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How to Hide Your Apps on Android 15

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There are a number of options to hide selected apps on your Android phone, but until now they use either a custom implementation from brands like Samsung and Honor, or rely on a third-party app. Android 15 is planning to fix that with the new "Private space" feature already available in the beta test. Let's see how it works, and how to use it to stop other people from peeking into your apps.

In a nutshell, Private space allows you to set a sandboxed area of your phone which the regular apps cannot access. Photos, e-mails, documents, and other files are specific to the private space, as well as the app you install, which can be associated with another Google account. And all of this can be protected with a different lock code or biometric feature you choose.

The feature is not new to other brands skins, with similar options available on Samsung's Secure Folder, or Honor's Parallel Space (previously Private Space, just like Google's).

Another alternative on some Android phones is to simply create another user profile on the phone, but the option is not available on most devices. And using the new Private space does not require going back to the lock screen to log in as another account, making it more convenient, even if it is not as secure as using different profiles.

Use Private space to hide your apps and data

The steps and screenshots are from the Android 15 beta 3 test release, so it is possible that they might change until the final release. Additionally, extra features can be removed or added until them. Lastly, similar to how the multiple users feature is not implemented on third-party Android skins, it is still unknown whether Google's Private space will be widely available outside Pixel phones.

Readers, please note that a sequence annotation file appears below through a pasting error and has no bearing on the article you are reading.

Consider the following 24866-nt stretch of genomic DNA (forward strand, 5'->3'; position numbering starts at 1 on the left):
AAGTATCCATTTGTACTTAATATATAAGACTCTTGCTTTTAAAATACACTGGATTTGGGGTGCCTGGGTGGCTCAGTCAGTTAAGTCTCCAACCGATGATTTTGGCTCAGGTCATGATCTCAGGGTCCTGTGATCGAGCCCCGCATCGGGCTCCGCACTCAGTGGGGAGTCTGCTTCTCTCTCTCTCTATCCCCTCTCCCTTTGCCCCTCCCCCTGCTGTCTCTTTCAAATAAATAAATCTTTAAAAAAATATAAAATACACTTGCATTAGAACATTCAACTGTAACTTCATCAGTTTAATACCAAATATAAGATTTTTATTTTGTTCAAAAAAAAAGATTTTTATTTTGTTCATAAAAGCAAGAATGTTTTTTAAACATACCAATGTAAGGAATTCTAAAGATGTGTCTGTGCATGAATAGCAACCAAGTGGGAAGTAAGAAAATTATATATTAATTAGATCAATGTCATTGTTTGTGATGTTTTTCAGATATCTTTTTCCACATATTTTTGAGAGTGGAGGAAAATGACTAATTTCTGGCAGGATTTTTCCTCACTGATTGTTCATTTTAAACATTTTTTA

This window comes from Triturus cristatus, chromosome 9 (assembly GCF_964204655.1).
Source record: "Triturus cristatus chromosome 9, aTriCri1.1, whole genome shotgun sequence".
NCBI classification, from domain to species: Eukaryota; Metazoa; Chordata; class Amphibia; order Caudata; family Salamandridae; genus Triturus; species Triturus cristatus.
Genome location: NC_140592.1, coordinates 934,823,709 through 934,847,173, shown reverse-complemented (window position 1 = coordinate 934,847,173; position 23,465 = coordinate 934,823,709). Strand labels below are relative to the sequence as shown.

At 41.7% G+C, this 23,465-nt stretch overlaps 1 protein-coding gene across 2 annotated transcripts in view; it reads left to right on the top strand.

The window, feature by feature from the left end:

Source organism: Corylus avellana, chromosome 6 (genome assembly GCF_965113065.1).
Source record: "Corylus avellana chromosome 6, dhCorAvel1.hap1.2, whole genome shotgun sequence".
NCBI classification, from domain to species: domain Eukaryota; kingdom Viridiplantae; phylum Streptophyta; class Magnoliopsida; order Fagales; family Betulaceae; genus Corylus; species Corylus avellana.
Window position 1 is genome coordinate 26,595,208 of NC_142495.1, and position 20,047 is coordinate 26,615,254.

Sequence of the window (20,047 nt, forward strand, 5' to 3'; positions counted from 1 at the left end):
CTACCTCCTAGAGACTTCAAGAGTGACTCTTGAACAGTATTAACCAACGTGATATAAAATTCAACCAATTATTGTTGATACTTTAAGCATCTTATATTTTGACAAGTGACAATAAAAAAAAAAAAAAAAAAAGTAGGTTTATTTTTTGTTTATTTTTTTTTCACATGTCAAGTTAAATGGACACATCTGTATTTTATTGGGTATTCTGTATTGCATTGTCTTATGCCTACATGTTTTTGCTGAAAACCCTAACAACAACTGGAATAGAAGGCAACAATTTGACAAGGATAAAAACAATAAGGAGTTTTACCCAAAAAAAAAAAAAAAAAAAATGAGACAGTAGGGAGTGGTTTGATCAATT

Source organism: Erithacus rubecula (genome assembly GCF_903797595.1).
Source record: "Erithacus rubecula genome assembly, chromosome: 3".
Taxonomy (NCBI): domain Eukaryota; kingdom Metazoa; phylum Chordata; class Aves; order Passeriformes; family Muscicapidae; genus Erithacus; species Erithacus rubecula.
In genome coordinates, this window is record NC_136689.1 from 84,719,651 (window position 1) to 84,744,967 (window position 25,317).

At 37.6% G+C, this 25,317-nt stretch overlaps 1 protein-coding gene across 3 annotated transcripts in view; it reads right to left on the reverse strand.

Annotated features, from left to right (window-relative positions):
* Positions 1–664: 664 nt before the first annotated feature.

With that out of the way, let's activate Private space on a Pixel phone:

Screenshots showing the setup process for the Private space feature on Android 15 beta 3.
Using a different Google account hides files, events, and any synced data. / © nextpit
  1. Open the Settings app.
  2. Select Security & privacy.
  3. Choose Private space.
  4. Authenticate with your biometric data or PIN code.
  5. Read the explainer and tap Set up.
  6. Choose to use a different Google account on the Private space by tapping Got it, or to use the current account simply Skip.
    1. If you choose to use a different Google account, purchases, and synced data (e-mails, photos, notes, documents, etc) are also hidden from the "unprotected" space/account/user.